New restrictions in Moscow to counter the renewed spread of Covid in Russia

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Moscow (AFP)

On Tuesday, the city of Moscow imposed health restrictions, the first since the summer, in the face of a new rise in the number of Covid-19 infections, in light of the reluctance to receive vaccines, while the Kremlin is considering measures at the national level to stop the spread of the virus.

This wave caused by the delta mutant is exacerbated after a previous outbreak in the summer, due to the slow vaccination campaign and the lack of respect for social distancing measures with no strict restrictions.

“The number of people hospitalized with serious cases is also rising every day,” wrote the mayor of the capital, Sergei Sobyanin, and ordered “urgent measures” to protect the most vulnerable, especially the elderly.

Thus, the authorities of the Russian capital ruled that 80% of service workers should be vaccinated, compared to the current 60%, by January 1, 2022, in addition to quarantining all those over sixty years without receiving the vaccine between October 25 and February 25 /February, working remotely for “at least thirty percent” of corporate employees.

“I understand how burdensome and unpleasant the current restrictions are, but there is no other way to protect you from this dangerous disease,” Sobyanin said.

They are the first restrictions ordered by Moscow since those were gradually lifted from the end of July. In June, the capital experienced a week without work to stop the spread of the disease, but for several weeks it adopted the health certificate, which is unpopular and weighs on the economy.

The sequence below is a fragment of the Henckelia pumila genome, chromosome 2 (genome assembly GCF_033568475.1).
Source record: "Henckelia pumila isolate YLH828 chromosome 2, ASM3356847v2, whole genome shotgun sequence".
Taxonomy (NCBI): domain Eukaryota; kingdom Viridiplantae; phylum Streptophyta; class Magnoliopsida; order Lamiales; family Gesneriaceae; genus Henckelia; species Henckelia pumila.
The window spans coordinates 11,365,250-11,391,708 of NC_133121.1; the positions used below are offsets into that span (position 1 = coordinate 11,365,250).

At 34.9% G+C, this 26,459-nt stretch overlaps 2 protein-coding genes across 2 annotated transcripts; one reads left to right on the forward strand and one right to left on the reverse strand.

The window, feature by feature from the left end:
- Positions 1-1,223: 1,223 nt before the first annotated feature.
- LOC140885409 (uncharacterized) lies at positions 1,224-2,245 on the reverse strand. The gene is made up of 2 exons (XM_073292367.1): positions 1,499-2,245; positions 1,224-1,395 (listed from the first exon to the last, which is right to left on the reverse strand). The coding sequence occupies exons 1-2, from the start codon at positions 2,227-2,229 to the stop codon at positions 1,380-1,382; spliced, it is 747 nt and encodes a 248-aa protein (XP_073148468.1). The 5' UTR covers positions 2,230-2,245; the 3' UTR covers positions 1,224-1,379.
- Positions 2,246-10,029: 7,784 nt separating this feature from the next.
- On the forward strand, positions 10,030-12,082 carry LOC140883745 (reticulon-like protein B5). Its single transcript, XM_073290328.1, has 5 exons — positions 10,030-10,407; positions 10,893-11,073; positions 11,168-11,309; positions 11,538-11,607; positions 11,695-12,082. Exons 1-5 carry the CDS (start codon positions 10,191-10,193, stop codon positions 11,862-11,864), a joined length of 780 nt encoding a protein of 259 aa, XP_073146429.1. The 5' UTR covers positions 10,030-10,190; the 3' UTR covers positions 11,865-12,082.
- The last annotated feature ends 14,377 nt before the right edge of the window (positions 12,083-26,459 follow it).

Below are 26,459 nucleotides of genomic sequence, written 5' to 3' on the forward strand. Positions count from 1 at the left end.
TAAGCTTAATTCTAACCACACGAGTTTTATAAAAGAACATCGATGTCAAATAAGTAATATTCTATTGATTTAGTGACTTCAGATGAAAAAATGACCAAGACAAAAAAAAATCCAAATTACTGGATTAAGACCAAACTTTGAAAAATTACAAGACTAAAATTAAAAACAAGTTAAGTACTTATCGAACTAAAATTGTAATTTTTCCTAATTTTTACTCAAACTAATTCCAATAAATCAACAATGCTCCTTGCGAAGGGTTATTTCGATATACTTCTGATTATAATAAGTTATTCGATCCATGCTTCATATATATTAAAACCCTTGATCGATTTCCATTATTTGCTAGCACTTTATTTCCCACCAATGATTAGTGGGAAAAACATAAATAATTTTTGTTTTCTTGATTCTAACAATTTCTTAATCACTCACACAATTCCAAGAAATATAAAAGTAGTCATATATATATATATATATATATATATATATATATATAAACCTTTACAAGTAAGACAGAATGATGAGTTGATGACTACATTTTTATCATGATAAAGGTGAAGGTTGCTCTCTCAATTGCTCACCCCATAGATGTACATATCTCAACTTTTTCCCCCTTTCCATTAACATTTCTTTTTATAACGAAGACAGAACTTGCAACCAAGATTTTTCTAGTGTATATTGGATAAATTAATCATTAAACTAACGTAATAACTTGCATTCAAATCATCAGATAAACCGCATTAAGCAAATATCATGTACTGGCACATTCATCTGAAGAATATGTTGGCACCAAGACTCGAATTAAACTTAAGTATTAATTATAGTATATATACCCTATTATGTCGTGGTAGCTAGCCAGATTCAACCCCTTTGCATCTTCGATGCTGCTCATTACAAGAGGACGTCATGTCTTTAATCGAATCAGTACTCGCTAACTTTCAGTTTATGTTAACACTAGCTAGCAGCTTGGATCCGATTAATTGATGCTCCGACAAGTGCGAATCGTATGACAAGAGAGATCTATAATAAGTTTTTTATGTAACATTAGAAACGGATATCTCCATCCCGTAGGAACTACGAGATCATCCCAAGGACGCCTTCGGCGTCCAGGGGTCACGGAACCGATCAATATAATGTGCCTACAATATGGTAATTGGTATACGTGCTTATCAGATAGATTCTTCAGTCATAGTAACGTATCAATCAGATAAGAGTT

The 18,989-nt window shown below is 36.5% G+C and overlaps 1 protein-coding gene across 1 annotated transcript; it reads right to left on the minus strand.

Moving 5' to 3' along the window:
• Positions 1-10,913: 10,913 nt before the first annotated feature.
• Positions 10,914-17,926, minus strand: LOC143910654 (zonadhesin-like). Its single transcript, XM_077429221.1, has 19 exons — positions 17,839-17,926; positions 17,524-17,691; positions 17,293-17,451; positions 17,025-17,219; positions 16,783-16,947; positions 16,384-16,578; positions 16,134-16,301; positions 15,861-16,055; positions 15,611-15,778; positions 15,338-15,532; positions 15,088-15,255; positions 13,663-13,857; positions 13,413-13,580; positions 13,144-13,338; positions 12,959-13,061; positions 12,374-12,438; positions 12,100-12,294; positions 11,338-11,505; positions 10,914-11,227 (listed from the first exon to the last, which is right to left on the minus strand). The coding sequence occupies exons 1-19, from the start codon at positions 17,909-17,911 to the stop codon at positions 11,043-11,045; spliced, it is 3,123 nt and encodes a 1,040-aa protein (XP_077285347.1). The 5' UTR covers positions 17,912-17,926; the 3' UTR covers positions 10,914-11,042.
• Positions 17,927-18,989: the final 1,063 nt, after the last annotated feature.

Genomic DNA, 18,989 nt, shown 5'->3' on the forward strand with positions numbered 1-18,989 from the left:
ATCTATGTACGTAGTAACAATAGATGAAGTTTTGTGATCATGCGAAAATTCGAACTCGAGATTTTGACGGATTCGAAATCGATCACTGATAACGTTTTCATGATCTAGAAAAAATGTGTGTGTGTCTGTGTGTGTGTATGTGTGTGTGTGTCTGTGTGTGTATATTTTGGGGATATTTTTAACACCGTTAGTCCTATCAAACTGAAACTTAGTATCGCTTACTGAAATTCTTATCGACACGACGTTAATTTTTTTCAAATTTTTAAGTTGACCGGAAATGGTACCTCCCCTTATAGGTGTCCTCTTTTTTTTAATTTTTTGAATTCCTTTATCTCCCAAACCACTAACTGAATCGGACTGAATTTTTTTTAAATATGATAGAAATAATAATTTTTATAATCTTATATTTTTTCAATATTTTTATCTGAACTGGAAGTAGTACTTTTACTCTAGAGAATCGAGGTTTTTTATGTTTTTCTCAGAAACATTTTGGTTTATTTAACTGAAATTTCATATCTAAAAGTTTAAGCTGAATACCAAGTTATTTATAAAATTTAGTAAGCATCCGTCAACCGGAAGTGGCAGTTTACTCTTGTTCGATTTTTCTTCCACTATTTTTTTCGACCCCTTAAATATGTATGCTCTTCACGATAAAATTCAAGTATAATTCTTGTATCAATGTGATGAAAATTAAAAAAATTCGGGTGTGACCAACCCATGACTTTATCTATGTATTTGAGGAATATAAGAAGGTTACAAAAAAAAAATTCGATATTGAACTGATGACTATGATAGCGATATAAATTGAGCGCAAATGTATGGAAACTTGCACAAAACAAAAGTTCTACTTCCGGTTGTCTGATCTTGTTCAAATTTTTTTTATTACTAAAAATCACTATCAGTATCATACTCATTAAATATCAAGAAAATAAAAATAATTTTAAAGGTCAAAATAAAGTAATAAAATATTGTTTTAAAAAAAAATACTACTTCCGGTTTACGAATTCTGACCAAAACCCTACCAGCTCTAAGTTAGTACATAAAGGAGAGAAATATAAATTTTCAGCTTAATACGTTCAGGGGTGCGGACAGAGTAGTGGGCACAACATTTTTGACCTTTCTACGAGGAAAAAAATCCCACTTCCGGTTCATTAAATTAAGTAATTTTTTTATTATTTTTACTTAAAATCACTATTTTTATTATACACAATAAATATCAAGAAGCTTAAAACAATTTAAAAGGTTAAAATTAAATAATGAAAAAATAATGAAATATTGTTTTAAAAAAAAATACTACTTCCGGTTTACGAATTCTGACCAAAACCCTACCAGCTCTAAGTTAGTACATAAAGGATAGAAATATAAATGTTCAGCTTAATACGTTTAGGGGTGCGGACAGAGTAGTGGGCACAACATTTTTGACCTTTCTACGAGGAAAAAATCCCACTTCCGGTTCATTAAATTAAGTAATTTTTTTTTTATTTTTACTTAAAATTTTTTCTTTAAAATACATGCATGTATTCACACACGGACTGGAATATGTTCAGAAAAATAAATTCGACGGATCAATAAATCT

But on Tuesday, Russia recorded a new record, with 1,015 deaths in 24 hours, bringing the total government toll to 225,325 deaths, the highest in Europe. But this figure is much lower than the real numbers, as the National Statistics Agency, Rosstat, announced more than 400,000 deaths at the end of August.

In this context, the Russian Deputy Prime Minister in charge of health, Tatiana Golikova, requested that the week of October 30 until November 7 be declared a holiday throughout the country. President Vladimir Putin could decide the matter from Wednesday.

For the regions most affected by the epidemic, this measure may enter into force on October 23, Golikova said.

Putin has previously announced similar holidays, and Prime Minister Mikhail Mishustin expressed his support for that on Tuesday.

– 35% Affiliates –

The Kremlin has always preferred this measure aimed at limiting the movement of people and thus mitigating the spread of the virus, in order to preserve the economy, rather than imposing a general closure.

On Tuesday, Russian presidential spokesman Dmitry Peskov called on the Russians to be “more rational” and receive the vaccine, while the number of fully vaccinated people reached 35% against the background of a general reluctance about vaccines manufactured by Russia.

“We are in the habit of holding the state responsible for everything, but at the same time the attitude of the country’s citizens should be more responsible,” Peskov told reporters.

But he acknowledged that the authorities had not done enough to explain to the Russians that “vaccination is irreplaceable.”

“Now, it is time for each of us to show a sense of citizenship,” he said.

According to independent opinion polls, more than half of Russians do not intend to receive the vaccine.

Prior to Moscow, several regions re-imposed mandatory health certificates to enter public places.

On Monday, Saint Petersburg, the country’s second city, announced the obligation to present this health certificate from November 1 to be able to attend sports matches or cultural events with more than 40 people, and from December 1 to enter restaurants and shops.





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